Utilities need secure access to telecommunications in the event of disasters, the North American Electric Reliability Council (NERC) said in testimony to the US Senate Energy and Natural Resources Committee.
Immediately after the Sept. 11 terrorist attacks in New York City and destruction of the World Trade Center, Consolidated Edison Co. of New York Inc. could only communicate by e-mail and wireless messaging, NERC said. The telephone system was overloaded by other users.
This dangerous situation demonstrates how important it is for utilities to have secure access to telecommunications in the event of disasters, NERC said. Telecommunications is just one area that needs congressional action, said the volunteer organization that oversees reliability on the interstate electric transmission system.
NERC said any security legislation should include the following:
— Sensitive information needs to be shared quickly and securely between the private sector and the federal government.
— Legislative proposals should be assessed carefully that require disclosure of bulk power system operating data in real time. Disclosures must minimize security risks inherent in the dissemination of critical system operating data.
— Background checks for utility employees need to be expedited.
NERC advised Congress to enact Senate Bill 1456 to encourage information sharing by the private sector with the federal government. But the organization said some information should be exempt from the Freedom of Information Act and also from antitrust proceedings, especially certain types of information shared within industry.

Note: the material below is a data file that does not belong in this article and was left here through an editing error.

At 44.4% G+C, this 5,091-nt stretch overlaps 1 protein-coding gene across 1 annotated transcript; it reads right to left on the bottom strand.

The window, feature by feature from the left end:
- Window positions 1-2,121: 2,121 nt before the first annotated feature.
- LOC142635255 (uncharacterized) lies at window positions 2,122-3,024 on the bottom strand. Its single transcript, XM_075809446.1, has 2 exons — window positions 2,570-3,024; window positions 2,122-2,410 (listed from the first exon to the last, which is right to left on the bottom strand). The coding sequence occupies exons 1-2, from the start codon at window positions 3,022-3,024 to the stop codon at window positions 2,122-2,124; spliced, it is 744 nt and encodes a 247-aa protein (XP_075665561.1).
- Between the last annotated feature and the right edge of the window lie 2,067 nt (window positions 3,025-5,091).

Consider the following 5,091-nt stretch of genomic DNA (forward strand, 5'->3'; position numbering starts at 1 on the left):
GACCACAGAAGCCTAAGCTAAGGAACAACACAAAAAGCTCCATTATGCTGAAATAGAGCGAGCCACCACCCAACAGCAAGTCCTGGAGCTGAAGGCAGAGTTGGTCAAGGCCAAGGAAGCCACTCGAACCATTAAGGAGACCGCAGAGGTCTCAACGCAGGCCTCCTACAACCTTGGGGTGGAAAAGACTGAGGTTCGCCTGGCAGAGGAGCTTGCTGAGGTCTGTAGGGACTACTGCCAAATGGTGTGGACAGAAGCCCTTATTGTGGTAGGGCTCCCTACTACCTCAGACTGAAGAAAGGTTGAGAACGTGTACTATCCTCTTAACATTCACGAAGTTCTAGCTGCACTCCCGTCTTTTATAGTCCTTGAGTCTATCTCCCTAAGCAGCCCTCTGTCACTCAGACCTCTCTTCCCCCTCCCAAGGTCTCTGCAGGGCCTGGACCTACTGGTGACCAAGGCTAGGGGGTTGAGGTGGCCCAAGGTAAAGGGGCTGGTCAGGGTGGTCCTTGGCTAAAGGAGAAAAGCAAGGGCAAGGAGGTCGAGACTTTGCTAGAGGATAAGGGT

The proposal should also require the federal government to analyze and communicate information about potential critical infrastructure threats to the private sector, NERC said.
In light of the events of Sept. 11, NERC said lawmakers should review requirements that some information about system constraints and critical facilities be made public on the internet and in real time. Internet posting could provide easy access to anyone looking to identify weak links in the interconnected electric grid, NERC said. NERC suggested more flexibility is needed in how this data is posted to reflect legitimate commercial and security concerns about public disclosure.
Employee security background checks with the FBI and the Department of Defense can take between 6 weeks and 6 months to complete, NERC said. The amount of time required to check background and fingerprints of employees of critical facilities needs to be shortened, it said.
Finally, NERC said Congress should direct the Federal Communications Commission to do what is necessary to ensure land lines and radio spectrum are set aside for “public safety” entities such as electric utilities.